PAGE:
As Technology Advances, Even Our Windows Are Getting Smarter (And Greener)

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As our awareness surrounding environmental impact continues to grow, the number of options available for eco-conscious consumers continues to grow. And since those embracing green lifestyles may also be seeking high-tech options for their homes, these advancements may offer more than mere energy efficiency: they might even look like something out of a futuristic film. Now, the windows in our home may soon be able to harvest energy from the sun, power our electronic devices, or even turn into a TV screen at your command.

Many homeowners already know that replacing old, drafty windows with new ones with Energy Star designations can lower energy bills. While replacing a single window costs an average of $500 in the U.S., the EPA estimates you could actually save up to $501 per year by replacing inefficient windows in your home. In that sense, you’ll have to spend in order to save — but knowing that you’re also reducing carbon emissions in the process can make it well worth it for homeowners. Plus, you could extend the life of your HVAC system, make your home more secure, and improve your home’s resale value at the same time — all of which will save you money and grant you peace of mind.

While the federal government recommends that you look for windows that have the Energy Star and NFRC labels, some homeowners might be looking for something that’s both green and cutting-edge. Pretty soon, you could install smart windows that not only save energy but actually store it.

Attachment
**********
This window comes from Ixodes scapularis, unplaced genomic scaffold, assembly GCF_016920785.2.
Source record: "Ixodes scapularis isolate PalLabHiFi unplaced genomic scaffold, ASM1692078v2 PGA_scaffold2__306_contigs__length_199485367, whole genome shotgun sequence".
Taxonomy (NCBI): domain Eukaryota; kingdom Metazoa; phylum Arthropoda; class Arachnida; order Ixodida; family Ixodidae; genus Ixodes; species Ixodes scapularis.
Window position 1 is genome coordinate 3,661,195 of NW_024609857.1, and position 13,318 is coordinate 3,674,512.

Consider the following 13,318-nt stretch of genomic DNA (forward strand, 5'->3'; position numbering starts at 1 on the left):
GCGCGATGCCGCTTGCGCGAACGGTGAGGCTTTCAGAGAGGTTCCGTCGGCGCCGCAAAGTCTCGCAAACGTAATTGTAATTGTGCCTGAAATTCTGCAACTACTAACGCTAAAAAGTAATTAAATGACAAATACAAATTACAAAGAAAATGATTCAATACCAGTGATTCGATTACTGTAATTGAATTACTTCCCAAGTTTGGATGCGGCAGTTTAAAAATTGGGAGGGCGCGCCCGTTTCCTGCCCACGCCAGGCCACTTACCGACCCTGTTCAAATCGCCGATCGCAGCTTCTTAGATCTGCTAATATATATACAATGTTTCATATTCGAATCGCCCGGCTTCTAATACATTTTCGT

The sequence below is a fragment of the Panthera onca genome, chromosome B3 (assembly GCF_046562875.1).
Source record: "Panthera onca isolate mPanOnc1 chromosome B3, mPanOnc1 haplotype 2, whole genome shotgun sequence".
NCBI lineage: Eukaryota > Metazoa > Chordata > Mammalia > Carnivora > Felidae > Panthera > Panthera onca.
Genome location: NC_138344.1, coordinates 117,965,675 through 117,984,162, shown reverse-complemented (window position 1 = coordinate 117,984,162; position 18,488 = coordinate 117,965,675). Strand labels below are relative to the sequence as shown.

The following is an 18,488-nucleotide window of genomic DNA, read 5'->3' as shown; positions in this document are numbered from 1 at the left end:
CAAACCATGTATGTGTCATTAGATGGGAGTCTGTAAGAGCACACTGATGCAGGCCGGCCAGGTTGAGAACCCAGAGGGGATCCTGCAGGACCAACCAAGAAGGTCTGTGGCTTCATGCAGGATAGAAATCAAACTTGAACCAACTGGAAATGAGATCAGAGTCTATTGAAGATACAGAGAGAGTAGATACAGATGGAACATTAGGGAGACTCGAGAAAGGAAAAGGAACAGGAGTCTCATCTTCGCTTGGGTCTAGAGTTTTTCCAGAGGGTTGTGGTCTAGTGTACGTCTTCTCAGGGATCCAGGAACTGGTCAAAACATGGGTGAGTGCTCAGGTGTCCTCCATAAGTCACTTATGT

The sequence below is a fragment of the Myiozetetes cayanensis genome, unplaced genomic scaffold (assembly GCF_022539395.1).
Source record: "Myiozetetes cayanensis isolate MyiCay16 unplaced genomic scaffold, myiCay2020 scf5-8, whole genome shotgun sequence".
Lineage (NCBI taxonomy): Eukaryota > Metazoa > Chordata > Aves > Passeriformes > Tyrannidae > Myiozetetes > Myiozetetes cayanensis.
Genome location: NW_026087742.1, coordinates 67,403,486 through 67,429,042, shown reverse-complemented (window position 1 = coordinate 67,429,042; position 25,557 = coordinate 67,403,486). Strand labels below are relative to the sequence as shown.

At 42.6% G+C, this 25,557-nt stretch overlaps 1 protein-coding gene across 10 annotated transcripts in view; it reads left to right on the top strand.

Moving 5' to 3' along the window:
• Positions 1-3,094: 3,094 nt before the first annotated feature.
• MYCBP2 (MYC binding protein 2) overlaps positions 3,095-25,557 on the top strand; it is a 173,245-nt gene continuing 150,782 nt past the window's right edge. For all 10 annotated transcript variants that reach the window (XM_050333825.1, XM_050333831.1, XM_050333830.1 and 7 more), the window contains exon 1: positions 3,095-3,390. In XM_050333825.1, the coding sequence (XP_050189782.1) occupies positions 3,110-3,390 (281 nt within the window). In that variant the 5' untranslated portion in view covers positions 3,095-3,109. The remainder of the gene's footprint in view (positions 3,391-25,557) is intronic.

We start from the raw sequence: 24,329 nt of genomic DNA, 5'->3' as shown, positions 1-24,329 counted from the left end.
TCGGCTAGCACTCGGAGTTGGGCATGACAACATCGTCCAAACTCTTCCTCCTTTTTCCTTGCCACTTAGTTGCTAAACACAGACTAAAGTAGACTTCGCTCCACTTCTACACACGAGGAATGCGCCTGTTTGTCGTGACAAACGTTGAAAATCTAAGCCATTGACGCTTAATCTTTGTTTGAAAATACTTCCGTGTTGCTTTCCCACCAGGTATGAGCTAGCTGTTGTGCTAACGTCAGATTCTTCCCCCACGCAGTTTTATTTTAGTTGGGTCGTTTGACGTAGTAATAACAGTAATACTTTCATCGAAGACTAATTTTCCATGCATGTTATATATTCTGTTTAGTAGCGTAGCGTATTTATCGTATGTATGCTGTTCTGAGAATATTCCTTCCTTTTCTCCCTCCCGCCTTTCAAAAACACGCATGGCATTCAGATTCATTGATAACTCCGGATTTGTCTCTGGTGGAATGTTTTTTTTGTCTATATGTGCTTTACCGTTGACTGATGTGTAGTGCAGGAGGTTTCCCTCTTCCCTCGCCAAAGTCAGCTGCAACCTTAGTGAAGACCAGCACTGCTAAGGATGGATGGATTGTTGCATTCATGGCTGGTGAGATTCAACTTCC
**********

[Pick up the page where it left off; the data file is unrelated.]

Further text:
Last month, researchers at the University of Alberta successfully converted a smart window into a high-capacity rechargeable battery. Smart windows already hold potential for reducing energy costs by permitting homeowners to block out light (either partially or completely) by the push of a button or a turn of a nob. But now, scientists have figured out a way for these smart windows to actually store electrical energy. This energy could actually be used to power various electronic devices.

Researchers accomplished this by developing a hybrid nanocomposite material containing colloidal nanocrystalline molybdenum oxide. Since molybdenum was recognized as an official element in the late 1700, it has been used for many purposes in the past 200 years — including now, as an essential component of these energy-storing smart windows. Not only were these windows found to be able to power an LED bulb in just 10 minutes, but the process is so inexpensive that it could easily be used for windows in homes.

That’s not the only development in the smart window sector. Potentially, smart windows could also serve as solar panels and television screens. But while this development might be a number of years from fruition, the energy-storing smart window has real potential for the near future. Until these windows are on the market, however, homeowners can still reap many of the eco-friendly, cost-saving benefits that new (and smart) windows can provide.

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